General AML

FDA grants Orphan Drug Designation to CX-01 for the treatment of AML

On 3rd January 2018, the US Food and Drug Administration (FDA) granted Orphan Drug Designation to CX-01, a low anti-coagulant heparin, for the treatment of patients with Acute Myeloid Leukemia (AML).1

Therapy for AML is associated with pancytopenia and a high failure rate due to resistant leukemia stem cells that use CXCL12/CXCR4 axis to home to marrow niches.  Additionally, Platelet Factor 4 (PF4) negatively regulates bone marrow recovery after chemotherapy. CX-01 binds and inhibits PF4, thus neutralizing its activity and may also disrupt the CXCL12/CXCR4 axis, thus improving the efficacy of AML therapy.

Preliminary data from a phase IIa non-randomized trial have demonstrated that CX-01 in combination with induction chemotherapy is well-tolerated and may enhance count recovery and treatment efficacy in patients with newly diagnosed primary AML.2 Based on this finding, CX-01 is currently being explored in a phase II randomized study (NCT02873338) in combination with standard chemotherapy for patients with newly diagnosed AML. CX-01 is also being evaluated in a phase I study (NCT02995655) in combination with azacitidine for patients with relapsed or refractory AML.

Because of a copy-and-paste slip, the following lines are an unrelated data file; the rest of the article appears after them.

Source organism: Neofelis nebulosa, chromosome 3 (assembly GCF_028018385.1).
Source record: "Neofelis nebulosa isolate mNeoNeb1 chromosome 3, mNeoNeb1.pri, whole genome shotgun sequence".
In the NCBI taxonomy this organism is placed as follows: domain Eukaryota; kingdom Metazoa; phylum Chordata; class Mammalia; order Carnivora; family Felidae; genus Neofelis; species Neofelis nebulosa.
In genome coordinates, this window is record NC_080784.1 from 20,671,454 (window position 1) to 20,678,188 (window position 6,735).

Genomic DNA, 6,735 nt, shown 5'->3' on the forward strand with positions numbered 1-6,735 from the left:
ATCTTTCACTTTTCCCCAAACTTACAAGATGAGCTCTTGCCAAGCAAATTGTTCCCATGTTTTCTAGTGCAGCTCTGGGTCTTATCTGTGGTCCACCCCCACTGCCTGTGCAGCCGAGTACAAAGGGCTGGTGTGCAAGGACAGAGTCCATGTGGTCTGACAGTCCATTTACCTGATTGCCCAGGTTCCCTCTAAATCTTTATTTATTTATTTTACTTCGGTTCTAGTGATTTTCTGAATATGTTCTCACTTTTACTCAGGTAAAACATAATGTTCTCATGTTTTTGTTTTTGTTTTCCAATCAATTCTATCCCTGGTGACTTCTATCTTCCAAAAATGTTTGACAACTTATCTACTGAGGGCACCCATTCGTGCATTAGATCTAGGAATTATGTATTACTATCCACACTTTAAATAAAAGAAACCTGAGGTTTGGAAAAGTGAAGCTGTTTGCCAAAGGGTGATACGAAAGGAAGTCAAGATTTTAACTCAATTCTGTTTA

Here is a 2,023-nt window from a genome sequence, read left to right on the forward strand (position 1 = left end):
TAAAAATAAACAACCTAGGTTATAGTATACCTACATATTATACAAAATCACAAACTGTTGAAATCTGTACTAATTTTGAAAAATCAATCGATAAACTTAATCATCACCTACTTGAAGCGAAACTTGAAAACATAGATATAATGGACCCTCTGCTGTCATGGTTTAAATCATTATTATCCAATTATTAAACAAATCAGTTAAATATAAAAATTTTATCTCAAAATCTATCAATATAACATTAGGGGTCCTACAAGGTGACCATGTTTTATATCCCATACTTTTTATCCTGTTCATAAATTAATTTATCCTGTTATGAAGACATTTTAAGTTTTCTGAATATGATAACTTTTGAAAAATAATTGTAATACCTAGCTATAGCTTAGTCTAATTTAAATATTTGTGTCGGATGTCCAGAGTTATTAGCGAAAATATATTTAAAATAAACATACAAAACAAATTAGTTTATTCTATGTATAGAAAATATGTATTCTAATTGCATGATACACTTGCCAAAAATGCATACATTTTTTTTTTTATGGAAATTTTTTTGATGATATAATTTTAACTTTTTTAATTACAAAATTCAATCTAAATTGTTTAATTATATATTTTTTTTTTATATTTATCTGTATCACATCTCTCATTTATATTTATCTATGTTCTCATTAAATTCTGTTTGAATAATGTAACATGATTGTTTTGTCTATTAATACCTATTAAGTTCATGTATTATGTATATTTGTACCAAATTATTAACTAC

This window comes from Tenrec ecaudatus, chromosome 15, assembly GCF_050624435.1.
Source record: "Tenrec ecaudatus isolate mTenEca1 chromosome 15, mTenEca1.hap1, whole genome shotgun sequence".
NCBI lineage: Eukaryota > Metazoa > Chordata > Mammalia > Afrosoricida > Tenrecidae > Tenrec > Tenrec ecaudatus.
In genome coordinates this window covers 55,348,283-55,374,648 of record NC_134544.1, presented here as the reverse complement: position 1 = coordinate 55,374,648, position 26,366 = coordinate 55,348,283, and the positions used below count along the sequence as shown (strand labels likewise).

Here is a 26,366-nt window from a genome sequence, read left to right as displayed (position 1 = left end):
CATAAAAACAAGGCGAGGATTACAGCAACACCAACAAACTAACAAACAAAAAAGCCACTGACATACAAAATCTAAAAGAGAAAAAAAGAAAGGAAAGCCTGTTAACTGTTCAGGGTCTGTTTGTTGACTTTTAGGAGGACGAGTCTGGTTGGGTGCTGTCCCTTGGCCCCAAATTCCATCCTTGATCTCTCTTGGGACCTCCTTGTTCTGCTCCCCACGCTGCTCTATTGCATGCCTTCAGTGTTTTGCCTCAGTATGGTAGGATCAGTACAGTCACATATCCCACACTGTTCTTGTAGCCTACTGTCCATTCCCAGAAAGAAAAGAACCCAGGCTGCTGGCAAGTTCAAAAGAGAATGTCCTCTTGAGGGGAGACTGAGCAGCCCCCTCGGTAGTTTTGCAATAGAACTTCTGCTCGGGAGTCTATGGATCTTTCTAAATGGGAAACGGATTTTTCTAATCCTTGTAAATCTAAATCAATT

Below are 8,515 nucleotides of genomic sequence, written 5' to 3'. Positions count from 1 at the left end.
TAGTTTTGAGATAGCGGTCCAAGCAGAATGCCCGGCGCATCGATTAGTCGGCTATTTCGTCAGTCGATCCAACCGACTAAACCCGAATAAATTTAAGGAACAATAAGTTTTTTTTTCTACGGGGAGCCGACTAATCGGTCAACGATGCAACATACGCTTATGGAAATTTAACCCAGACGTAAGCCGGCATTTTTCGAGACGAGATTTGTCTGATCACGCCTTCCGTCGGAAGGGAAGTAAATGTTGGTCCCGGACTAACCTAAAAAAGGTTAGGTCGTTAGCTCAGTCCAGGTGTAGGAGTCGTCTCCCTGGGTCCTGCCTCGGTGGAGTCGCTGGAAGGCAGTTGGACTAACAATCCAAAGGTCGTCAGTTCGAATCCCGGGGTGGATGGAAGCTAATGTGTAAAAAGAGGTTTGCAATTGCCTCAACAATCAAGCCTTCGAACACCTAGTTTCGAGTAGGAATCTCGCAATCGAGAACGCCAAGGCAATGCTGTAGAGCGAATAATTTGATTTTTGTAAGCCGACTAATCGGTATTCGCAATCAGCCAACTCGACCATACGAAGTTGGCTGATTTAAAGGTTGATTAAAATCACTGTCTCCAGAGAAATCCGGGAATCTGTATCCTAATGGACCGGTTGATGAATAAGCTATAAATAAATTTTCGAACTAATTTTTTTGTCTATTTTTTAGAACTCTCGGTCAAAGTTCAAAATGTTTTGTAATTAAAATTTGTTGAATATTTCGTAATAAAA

1. PR Newswire: Cantex Pharmaceuticals, Inc. Announces FDA Orphan Drug Designation Has Been Granted to CX-01 for Treatment of Acute Myeloid Leukemia. 2018 Jan 3. [Accessed 2018 Jan 4].
  2. Kovacsovics T.J. et al. CX-01, a Low Anticoagulant Heparin, May Enhance Count Recovery and Treatment Efficacy in Acute Myeloid Leukemia. Blood. 2016; 128: 5220.
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